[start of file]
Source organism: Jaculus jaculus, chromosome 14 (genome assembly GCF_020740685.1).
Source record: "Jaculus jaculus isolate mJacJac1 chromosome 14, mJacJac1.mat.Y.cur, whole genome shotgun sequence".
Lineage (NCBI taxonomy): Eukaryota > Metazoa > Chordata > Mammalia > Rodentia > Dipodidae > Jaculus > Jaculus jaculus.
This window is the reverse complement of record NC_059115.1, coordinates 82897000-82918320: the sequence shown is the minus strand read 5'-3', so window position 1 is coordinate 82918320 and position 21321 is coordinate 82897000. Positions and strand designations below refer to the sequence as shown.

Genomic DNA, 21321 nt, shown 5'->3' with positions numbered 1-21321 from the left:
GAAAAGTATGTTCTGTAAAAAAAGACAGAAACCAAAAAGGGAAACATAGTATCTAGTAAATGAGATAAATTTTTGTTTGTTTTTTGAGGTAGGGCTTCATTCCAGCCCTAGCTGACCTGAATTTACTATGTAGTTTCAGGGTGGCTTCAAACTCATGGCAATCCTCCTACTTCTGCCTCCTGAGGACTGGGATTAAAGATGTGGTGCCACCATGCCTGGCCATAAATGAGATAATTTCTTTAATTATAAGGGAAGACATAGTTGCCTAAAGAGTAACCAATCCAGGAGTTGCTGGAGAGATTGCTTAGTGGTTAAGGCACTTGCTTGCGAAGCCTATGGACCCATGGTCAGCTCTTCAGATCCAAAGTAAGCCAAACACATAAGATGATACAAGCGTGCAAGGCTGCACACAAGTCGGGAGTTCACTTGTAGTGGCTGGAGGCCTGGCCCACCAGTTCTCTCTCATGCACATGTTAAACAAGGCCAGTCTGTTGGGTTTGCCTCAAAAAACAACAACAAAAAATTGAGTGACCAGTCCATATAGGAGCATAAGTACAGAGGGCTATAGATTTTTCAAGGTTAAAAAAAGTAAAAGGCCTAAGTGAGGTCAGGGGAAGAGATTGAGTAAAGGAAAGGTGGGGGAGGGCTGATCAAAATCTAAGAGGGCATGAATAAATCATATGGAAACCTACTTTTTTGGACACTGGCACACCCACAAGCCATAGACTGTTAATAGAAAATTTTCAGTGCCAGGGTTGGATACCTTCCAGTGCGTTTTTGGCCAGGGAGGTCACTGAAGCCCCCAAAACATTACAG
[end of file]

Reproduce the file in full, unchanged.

Source organism: Jaculus jaculus, chromosome 14 (genome assembly GCF_020740685.1).
Source record: "Jaculus jaculus isolate mJacJac1 chromosome 14, mJacJac1.mat.Y.cur, whole genome shotgun sequence".
Lineage (NCBI taxonomy): Eukaryota > Metazoa > Chordata > Mammalia > Rodentia > Dipodidae > Jaculus > Jaculus jaculus.
This window is the reverse complement of record NC_059115.1, coordinates 82897000-82918320: the sequence shown is the minus strand read 5'-3', so window position 1 is coordinate 82918320 and position 21321 is coordinate 82897000. Positions and strand designations below refer to the sequence as shown.

Genomic DNA, 21321 nt, shown 5'->3' with positions numbered 1-21321 from the left:
GAAAAGTATGTTCTGTAAAAAAAGACAGAAACCAAAAAGGGAAACATAGTATCTAGTAAATGAGATAAATTTTTGTTTGTTTTTTGAGGTAGGGCTTCATTCCAGCCCTAGCTGACCTGAATTTACTATGTAGTTTCAGGGTGGCTTCAAACTCATGGCAATCCTCCTACTTCTGCCTCCTGAGGACTGGGATTAAAGATGTGGTGCCACCATGCCTGGCCATAAATGAGATAATTTCTTTAATTATAAGGGAAGACATAGTTGCCTAAAGAGTAACCAATCCAGGAGTTGCTGGAGAGATTGCTTAGTGGTTAAGGCACTTGCTTGCGAAGCCTATGGACCCATGGTCAGCTCTTCAGATCCAAAGTAAGCCAAACACATAAGATGATACAAGCGTGCAAGGCTGCACACAAGTCGGGAGTTCACTTGTAGTGGCTGGAGGCCTGGCCCACCAGTTCTCTCTCATGCACATGTTAAACAAGGCCAGTCTGTTGGGTTTGCCTCAAAAAACAACAACAAAAAATTGAGTGACCAGTCCATATAGGAGCATAAGTACAGAGGGCTATAGATTTTTCAAGGTTAAAAAAAGTAAAAGGCCTAAGTGAGGTCAGGGGAAGAGATTGAGTAAAGGAAAGGTGGGGGAGGGCTGATCAAAATCTAAGAGGGCATGAATAAATCATATGGAAACCTACTTTTTTGGACACTGGCACACCCACAAGCCATAGACTGTTAATAGAAAATTTTCAGTGCCAGGGTTGGATACCTTCCAGTGCGTTTTTGGCCAGGGAGGTCACTGAAGCCCCCAAAACATTACAG